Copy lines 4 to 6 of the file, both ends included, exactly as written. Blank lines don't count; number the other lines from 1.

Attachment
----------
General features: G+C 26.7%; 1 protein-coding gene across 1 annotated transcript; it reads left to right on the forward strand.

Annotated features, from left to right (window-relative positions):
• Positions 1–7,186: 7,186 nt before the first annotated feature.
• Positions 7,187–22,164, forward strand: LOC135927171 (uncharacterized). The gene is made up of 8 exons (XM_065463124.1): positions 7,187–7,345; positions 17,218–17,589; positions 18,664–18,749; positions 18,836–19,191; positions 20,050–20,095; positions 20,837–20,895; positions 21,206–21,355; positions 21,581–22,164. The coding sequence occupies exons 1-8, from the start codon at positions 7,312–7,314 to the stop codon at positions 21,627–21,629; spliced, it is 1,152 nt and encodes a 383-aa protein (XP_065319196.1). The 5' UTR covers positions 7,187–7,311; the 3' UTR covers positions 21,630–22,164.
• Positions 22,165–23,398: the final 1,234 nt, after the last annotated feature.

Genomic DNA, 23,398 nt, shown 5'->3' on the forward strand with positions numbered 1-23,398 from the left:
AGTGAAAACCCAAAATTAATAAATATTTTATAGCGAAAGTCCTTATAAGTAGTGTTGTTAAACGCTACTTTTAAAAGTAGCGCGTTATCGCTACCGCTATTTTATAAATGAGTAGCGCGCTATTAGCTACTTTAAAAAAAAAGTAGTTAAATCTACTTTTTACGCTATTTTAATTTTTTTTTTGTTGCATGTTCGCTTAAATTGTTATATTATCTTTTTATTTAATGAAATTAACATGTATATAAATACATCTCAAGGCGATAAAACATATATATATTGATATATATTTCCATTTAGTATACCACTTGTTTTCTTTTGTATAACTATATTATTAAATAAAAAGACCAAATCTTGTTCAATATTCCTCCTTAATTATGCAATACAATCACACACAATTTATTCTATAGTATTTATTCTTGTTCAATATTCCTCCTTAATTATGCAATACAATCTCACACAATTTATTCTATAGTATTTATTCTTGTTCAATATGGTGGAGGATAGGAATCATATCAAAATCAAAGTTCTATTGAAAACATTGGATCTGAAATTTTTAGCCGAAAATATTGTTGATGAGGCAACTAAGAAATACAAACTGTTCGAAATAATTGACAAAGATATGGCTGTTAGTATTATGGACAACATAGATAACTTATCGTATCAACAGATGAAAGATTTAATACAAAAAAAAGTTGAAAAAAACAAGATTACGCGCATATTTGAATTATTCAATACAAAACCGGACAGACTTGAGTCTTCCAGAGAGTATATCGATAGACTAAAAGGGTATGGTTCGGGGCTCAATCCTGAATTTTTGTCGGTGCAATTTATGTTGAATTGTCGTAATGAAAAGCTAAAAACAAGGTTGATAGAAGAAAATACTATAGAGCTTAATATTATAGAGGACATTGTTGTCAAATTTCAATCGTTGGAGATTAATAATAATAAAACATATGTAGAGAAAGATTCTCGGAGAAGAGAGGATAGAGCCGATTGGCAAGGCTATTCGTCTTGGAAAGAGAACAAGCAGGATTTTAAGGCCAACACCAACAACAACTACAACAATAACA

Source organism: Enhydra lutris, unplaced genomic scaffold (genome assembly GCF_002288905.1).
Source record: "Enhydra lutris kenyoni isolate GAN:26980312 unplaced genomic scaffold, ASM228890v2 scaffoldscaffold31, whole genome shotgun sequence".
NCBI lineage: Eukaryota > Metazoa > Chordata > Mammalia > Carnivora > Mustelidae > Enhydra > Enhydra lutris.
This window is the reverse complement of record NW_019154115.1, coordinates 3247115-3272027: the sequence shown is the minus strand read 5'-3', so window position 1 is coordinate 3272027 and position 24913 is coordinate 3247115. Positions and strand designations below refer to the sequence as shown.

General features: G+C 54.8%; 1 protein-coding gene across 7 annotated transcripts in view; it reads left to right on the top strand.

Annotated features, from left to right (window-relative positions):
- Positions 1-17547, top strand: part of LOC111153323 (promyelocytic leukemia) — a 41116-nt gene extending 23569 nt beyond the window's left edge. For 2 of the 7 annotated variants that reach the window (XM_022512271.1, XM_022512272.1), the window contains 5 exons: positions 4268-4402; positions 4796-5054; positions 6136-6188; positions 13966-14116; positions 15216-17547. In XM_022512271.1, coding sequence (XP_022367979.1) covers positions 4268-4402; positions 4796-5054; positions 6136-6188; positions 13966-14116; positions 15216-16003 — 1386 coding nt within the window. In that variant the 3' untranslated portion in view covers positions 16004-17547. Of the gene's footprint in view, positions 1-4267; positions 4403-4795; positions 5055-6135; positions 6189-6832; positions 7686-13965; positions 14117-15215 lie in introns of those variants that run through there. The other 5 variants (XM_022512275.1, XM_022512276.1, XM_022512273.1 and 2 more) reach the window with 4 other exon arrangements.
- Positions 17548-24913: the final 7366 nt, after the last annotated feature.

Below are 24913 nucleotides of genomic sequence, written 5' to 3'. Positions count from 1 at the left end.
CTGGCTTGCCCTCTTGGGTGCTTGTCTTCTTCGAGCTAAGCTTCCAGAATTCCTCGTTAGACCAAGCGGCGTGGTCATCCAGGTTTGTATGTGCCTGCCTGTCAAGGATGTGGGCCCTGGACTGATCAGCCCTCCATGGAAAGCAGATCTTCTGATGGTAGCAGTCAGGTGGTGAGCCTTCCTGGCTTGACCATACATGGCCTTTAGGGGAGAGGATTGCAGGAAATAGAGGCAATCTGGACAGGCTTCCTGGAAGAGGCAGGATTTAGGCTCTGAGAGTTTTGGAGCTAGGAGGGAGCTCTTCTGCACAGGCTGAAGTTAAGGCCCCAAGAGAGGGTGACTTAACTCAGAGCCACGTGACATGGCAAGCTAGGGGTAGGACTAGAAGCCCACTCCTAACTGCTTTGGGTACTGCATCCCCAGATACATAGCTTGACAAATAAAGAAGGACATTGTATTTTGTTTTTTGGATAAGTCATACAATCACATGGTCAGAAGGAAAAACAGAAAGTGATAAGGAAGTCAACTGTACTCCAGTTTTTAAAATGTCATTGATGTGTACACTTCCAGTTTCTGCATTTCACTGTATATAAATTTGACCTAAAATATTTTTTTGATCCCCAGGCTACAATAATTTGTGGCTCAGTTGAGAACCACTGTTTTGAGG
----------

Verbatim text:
• Positions 7,187–22,164, forward strand: LOC135927171 (uncharacterized). The gene is made up of 8 exons (XM_065463124.1): positions 7,187–7,345; positions 17,218–17,589; positions 18,664–18,749; positions 18,836–19,191; positions 20,050–20,095; positions 20,837–20,895; positions 21,206–21,355; positions 21,581–22,164. The coding sequence occupies exons 1-8, from the start codon at positions 7,312–7,314 to the stop codon at positions 21,627–21,629; spliced, it is 1,152 nt and encodes a 383-aa protein (XP_065319196.1). The 5' UTR covers positions 7,187–7,311; the 3' UTR covers positions 21,630–22,164.
• Positions 22,165–23,398: the final 1,234 nt, after the last annotated feature.

Genomic DNA, 23,398 nt, shown 5'->3' on the forward strand with positions numbered 1-23,398 from the left: